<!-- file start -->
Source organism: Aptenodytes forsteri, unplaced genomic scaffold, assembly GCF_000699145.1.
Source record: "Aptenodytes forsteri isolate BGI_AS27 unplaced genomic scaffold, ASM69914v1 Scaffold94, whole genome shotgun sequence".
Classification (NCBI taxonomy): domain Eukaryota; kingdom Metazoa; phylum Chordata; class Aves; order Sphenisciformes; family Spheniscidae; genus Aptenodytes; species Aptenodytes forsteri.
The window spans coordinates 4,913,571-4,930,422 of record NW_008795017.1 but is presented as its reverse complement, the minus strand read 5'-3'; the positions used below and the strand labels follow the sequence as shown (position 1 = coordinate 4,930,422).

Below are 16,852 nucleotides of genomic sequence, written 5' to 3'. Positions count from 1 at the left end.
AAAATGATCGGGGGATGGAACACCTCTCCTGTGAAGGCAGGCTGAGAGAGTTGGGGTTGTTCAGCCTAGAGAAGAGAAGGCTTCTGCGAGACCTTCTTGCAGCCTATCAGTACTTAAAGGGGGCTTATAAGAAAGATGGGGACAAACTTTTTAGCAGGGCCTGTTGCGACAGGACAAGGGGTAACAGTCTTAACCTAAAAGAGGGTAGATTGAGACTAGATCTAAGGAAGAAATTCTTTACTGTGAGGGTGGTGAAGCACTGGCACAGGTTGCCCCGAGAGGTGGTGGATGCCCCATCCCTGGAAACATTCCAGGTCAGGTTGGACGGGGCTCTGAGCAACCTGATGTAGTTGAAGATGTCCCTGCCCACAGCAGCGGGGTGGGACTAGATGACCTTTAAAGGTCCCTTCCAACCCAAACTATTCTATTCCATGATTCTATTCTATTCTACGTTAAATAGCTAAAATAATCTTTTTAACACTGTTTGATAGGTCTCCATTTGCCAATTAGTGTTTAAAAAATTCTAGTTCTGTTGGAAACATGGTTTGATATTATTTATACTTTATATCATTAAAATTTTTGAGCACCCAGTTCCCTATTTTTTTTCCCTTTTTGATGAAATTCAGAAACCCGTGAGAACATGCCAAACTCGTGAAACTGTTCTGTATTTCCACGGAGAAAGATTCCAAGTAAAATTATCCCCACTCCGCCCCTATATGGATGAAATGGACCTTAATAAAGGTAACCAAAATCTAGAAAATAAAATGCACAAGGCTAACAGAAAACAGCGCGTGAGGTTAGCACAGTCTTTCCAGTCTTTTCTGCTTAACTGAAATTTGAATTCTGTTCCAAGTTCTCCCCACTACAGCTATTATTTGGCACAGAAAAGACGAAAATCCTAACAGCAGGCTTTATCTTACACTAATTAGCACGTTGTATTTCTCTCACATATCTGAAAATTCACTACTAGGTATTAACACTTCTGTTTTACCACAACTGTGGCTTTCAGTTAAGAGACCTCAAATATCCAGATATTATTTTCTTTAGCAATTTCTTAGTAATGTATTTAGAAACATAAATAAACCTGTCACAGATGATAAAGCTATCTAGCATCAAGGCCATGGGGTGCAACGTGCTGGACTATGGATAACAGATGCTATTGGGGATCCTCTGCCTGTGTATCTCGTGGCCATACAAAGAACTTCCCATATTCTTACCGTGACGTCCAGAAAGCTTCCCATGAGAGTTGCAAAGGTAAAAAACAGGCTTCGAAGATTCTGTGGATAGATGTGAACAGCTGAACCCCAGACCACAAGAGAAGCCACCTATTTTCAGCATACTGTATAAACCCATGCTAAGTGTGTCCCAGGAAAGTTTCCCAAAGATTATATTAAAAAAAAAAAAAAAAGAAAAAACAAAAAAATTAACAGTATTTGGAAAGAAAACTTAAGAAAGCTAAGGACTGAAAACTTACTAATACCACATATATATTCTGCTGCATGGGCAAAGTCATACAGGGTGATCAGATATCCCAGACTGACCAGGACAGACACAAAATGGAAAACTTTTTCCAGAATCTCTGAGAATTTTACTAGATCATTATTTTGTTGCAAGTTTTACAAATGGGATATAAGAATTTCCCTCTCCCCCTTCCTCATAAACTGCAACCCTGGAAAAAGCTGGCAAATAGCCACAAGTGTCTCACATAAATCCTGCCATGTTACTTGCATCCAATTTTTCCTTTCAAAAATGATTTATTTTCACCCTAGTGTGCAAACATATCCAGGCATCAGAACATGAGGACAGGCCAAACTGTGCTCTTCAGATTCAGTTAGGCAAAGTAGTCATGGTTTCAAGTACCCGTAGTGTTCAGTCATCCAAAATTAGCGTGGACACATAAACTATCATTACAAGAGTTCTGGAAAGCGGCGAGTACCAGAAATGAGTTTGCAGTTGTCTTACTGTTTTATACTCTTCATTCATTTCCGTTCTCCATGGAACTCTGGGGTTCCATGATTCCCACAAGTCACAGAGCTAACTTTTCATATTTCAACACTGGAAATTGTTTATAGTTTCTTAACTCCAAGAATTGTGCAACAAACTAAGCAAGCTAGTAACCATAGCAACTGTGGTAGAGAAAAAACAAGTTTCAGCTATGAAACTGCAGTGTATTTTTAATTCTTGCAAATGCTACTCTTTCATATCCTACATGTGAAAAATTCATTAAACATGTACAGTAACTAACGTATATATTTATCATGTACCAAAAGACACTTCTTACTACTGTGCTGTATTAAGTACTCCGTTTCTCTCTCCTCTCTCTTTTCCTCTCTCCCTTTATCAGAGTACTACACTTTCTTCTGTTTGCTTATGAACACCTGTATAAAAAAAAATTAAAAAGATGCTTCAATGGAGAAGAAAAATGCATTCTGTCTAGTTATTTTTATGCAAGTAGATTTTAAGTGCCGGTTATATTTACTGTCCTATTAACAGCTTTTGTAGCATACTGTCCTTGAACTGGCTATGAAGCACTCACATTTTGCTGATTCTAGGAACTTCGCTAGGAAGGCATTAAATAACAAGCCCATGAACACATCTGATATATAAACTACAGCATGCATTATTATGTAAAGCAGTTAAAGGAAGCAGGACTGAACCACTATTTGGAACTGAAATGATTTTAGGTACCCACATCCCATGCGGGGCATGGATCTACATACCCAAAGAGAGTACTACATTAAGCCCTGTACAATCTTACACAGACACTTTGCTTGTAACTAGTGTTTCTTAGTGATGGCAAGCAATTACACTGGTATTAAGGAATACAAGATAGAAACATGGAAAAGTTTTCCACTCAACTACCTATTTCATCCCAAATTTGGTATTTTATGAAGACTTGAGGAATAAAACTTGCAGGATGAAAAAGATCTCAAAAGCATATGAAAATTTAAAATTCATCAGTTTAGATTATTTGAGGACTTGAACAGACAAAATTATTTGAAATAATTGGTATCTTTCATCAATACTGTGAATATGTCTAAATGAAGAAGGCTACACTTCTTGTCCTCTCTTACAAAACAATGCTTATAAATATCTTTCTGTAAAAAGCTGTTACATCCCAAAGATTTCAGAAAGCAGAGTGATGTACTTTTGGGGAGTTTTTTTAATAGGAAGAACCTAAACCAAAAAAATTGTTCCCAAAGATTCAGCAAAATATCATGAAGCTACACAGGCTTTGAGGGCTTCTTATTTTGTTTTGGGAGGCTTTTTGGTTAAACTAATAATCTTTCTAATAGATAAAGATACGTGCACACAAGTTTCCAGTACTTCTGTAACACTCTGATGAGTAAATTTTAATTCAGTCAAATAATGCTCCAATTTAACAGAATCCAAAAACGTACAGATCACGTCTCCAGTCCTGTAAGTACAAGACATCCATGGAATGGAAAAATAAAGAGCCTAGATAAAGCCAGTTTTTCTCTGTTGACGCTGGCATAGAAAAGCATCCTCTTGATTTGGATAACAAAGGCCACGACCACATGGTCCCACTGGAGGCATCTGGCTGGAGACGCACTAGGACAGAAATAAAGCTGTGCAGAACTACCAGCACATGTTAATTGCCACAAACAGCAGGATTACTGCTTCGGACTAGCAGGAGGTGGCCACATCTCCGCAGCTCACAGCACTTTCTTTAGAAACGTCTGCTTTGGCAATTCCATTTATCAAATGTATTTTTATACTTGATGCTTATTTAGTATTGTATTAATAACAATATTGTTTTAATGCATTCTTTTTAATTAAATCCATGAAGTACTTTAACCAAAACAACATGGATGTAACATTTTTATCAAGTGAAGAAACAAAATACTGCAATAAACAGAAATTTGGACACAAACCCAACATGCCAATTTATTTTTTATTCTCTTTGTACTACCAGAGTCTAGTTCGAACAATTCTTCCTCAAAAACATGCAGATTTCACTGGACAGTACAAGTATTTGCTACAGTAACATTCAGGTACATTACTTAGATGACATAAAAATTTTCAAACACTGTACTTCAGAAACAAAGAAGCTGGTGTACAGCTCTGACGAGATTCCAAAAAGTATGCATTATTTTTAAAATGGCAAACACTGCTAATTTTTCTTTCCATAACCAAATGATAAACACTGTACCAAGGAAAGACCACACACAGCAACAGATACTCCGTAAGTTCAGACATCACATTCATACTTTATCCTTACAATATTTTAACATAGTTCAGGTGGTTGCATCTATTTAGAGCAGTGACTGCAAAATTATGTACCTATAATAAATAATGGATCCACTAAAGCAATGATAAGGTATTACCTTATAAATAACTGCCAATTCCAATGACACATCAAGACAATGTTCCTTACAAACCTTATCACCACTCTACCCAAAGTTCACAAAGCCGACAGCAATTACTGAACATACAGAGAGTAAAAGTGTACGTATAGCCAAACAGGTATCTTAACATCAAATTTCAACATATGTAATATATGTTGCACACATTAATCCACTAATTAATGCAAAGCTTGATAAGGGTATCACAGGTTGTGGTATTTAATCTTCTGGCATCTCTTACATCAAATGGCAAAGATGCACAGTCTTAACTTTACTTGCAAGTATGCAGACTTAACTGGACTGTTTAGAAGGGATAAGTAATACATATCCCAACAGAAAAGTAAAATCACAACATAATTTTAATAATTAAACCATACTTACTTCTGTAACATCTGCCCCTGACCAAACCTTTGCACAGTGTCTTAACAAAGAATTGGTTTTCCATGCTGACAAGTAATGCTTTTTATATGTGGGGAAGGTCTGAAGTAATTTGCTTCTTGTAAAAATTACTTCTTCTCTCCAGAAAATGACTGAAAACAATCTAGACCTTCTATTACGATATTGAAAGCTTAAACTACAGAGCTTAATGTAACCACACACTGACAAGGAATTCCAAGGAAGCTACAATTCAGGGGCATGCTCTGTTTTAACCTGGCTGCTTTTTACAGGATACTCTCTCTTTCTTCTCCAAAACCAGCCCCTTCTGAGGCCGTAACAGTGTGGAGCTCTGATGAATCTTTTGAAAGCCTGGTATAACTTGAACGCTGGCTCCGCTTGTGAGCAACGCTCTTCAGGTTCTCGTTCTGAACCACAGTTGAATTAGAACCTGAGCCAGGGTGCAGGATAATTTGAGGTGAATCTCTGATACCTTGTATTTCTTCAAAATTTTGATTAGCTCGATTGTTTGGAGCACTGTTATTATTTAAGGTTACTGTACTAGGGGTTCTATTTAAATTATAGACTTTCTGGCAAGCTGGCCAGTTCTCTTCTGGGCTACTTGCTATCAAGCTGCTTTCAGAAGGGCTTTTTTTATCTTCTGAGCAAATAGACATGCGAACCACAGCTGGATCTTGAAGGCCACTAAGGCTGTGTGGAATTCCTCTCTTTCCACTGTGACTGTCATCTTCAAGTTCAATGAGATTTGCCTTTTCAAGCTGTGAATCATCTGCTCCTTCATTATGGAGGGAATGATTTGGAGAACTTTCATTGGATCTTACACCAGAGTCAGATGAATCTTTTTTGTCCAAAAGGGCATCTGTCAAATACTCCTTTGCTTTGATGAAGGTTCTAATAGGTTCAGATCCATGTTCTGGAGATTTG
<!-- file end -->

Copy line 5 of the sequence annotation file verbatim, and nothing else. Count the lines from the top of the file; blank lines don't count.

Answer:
Below are 16,852 nucleotides of genomic sequence, written 5' to 3'. Positions count from 1 at the left end.